For the Jewish people, the Psalter was the favored book of prayer. Within it’s one hundred fifty poems, there was, literally, a prayer for every person and for every occasion. The Gospels show how often our Lord had recourse to this inspired collection of prayers. The Magnificat shows how thoroughly His Holy Mother had integrated the psalms into her life and prayer.


Scholars can enumerate the references and allusions to the psalms contained in Mary's canticle. But they also note that the Magnificat is strikingly similar to Psalm 113, the first of the Hallel psalms traditionally sung at Passover. Our Lady’s openness to the Spirit made her receptive to the unfolding of salvation history, which at the Annunciation became an integral part of her history.


In the Magnificat, Mary, the handmaid of the Lord, summons all the servants of the Lord to the great work of praise. She blesses the Name which is above every other name Phil. 2:9 and invites everyone to render homage to the Son whom she bore and named Jesus. She witnesses in her own person the great mystery which Psalm 113 celebrates — that the all-high. almighty God stoops from the heights to look down upon the poor the needy and the humble. He has looked upon the low estate of His handmaid.


The early sources show that St. Francis of Assisi, the ardent imitator of Christ and knight of Christ's immaculate Mother, had also integrated the prayer themes of Psalm 113 into his life and spirituality The Little Poor Man saw himself primarily as a servant of the Lord and thus, of His people: Since I am the servant of all, I am bound to serve all. Like the author of Psalm 113, Francis invited the faithful from the rising of the sun to its setting to praise the Name of the Lord! Thus devotion to the Holy Name is such an important component of Seraphic spirituality that Franciscans have celebrated it and promoted it for centuries.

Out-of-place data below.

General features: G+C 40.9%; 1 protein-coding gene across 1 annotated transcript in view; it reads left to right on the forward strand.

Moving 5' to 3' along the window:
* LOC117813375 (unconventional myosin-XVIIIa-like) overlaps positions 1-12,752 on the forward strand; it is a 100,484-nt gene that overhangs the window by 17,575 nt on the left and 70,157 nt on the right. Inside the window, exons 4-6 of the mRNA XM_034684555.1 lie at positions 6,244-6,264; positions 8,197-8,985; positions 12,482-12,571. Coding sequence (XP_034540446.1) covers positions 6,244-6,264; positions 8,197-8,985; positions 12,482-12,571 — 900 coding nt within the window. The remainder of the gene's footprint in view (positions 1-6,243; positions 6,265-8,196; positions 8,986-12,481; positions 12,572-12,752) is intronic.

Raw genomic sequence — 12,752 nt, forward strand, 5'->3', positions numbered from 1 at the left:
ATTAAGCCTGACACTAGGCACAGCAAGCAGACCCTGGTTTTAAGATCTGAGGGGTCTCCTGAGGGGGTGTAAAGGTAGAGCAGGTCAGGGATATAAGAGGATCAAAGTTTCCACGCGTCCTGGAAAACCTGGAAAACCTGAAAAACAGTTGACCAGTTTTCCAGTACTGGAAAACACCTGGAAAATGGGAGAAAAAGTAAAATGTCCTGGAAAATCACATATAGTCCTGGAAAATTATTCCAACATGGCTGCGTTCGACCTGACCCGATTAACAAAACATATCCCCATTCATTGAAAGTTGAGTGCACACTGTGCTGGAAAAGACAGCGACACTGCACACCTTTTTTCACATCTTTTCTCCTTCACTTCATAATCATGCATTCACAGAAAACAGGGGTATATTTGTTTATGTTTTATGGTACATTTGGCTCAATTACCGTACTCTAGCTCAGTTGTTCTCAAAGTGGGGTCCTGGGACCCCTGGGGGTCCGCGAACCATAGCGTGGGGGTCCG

Francis also experienced the gaze of the God Most High upon his human lowliness. He, who was the son of a merchant, was lifted up by God’s grace to become the founder of a great religious family. He who had been the extravagant King of the youth was raised by God's mercy to such perfect conformity with Christ that he bore in his body the wounds of Christ's Passion.


Psalm 113 with its echoes in Mary's prayer and Francis' life, continues to summon believers to the praise of God, The Church has designated it as the opening psalm of First Vespers for most of the Solemnities of the liturgical year. Psalm 113 invites us to take our place among the servants of the Lord who bless His Name from the rising to the setting of the sun. It summons us to see how the Most High has stooped from the heights, looked down upon our littleness and gladdened our hearts with His mercy and grace. Then we can ask in all truth; Who is like the Lord our God? And pray with all joy: Blessed be His Name!



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Blessed be His Name

Psalm 113





Praise, O servants of the Lord,
praise the Name of the Lord!

May the Name of the Lord be blessed
both now and for evermore!

From the rising of the sun to its setting,
praised be the Name of the Lord!


High above all nations is the Lord
above the heavens His glory.

Who is like the Lord, our God
who has risen on high to His throne
yet stoops from the heights to look down,
to look down upon heaven and earth?


From the dust He lifts up the lowly,
from his misery He raises the poor
to set him in the company of princes
yes with the princes of His people.

To the childless wife He gives a home
and gladdens her heart with children